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Mr. DUNCAN of Tennessee. I thank the gentleman for yielding me this time.
Mr. Speaker, let me just say that Chairman Mica has performed great leadership of the Transportation and Infrastructure Committee, and he has tried in every way possible to work with everybody he possibly could. His task has been made much more difficult by the rule prohibiting earmarks. And as he just mentioned, the other side couldn't bring a bill out of committee and to this floor, a highway bill, in the last Congress when they controlled the House, the Senate, the White House, and still allowed earmarks. So we're in a very difficult situation at this point, and that's why we're here today asking for this 90-day extension.
H.R. 4281 extends the surface transportation programs through June 30 at funding levels consistent with fiscal year 2012. The transportation appropriations bill passed in November. This extension is clean and does not add any policy provisions. Without this extension, the transit and highway safety programs are set to expire this Saturday. This legislation will allow these programs to continue to operate as the spring construction season kicks off.
If Congress fails to pass this extension by Saturday, it will cost the highway trust fund about $1 billion a week in lost revenue and put the brakes on 134,000 highway projects and 5,700 transit projects across the Nation. States that seek to be reimbursed for their Federal aid for highway and transit projects would be unable to receive Federal funds for the work they have completed. The Federal Highway Administration would furlough 3,500 of their employees, and work on environmental permits and project approvals for new construction projects would come to a screeching halt. Over 280,000 construction workers, Mr. Speaker, working on highway and bridge projects today could lose their jobs if Congress cannot pass this extension.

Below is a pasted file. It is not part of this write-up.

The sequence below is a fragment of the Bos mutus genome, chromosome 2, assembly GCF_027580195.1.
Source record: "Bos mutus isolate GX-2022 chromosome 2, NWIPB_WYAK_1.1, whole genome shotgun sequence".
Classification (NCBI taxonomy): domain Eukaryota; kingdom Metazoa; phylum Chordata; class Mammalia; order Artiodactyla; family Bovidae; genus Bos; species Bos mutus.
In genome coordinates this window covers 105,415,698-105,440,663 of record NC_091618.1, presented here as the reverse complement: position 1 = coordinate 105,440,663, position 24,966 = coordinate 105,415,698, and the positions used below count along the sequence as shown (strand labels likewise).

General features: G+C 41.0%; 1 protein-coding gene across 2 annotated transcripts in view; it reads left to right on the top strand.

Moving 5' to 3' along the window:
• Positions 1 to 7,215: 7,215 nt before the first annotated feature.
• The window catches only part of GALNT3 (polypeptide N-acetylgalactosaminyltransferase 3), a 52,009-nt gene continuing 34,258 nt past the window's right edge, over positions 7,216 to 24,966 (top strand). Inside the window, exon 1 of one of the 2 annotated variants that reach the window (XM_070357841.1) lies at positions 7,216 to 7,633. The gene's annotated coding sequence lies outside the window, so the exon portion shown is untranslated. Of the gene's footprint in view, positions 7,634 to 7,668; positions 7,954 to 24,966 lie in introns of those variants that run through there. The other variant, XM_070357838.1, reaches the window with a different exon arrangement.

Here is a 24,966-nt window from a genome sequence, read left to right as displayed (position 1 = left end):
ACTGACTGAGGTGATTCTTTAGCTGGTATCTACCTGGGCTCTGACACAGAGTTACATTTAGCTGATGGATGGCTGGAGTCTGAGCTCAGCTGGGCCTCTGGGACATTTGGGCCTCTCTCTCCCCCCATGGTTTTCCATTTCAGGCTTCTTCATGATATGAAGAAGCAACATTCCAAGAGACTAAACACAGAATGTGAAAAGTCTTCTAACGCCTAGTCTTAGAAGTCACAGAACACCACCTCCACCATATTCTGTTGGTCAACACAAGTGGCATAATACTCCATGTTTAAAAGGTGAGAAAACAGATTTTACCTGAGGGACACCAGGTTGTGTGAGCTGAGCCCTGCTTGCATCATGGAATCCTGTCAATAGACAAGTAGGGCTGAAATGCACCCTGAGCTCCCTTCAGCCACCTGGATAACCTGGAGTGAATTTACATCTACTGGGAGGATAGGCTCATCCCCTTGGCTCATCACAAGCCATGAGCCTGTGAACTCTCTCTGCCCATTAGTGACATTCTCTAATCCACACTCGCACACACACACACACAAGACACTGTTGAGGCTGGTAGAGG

This country simply cannot afford a loss of such a magnitude during our tenuous road to economic recovery. Time magazine has a cover article this week describing our recovery as the wimpy recovery, and it's based primarily on pent-up demand.
We need to pass this extension so that we can work toward completing and finalizing H.R. 7, our long-term authorization reform bill.
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